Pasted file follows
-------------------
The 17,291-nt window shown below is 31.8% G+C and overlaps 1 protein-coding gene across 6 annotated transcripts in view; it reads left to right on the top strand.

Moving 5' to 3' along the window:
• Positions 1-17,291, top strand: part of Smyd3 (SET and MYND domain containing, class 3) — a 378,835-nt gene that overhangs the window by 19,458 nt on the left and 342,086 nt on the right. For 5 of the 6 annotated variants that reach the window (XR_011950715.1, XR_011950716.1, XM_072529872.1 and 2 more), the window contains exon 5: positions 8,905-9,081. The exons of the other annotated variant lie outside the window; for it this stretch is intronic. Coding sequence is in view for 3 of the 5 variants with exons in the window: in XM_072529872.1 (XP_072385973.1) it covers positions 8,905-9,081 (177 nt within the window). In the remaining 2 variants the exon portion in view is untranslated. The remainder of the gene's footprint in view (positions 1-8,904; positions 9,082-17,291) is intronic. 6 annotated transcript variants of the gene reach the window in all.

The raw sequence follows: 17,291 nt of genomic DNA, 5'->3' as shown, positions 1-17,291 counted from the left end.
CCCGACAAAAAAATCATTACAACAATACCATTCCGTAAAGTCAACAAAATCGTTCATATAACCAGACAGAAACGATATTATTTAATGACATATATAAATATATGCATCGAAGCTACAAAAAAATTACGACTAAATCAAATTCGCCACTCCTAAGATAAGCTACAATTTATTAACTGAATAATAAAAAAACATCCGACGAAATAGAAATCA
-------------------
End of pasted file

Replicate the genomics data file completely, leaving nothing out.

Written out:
The 17,291-nt window shown below is 31.8% G+C and overlaps 1 protein-coding gene across 6 annotated transcripts in view; it reads left to right on the top strand.

Moving 5' to 3' along the window:
• Positions 1-17,291, top strand: part of Smyd3 (SET and MYND domain containing, class 3) — a 378,835-nt gene that overhangs the window by 19,458 nt on the left and 342,086 nt on the right. For 5 of the 6 annotated variants that reach the window (XR_011950715.1, XR_011950716.1, XM_072529872.1 and 2 more), the window contains exon 5: positions 8,905-9,081. The exons of the other annotated variant lie outside the window; for it this stretch is intronic. Coding sequence is in view for 3 of the 5 variants with exons in the window: in XM_072529872.1 (XP_072385973.1) it covers positions 8,905-9,081 (177 nt within the window). In the remaining 2 variants the exon portion in view is untranslated. The remainder of the gene's footprint in view (positions 1-8,904; positions 9,082-17,291) is intronic. 6 annotated transcript variants of the gene reach the window in all.

The raw sequence follows: 17,291 nt of genomic DNA, 5'->3' as shown, positions 1-17,291 counted from the left end.
CCCGACAAAAAAATCATTACAACAATACCATTCCGTAAAGTCAACAAAATCGTTCATATAACCAGACAGAAACGATATTATTTAATGACATATATAAATATATGCATCGAAGCTACAAAAAAATTACGACTAAATCAAATTCGCCACTCCTAAGATAAGCTACAATTTATTAACTGAATAATAAAAAAACATCCGACGAAATAGAAATCA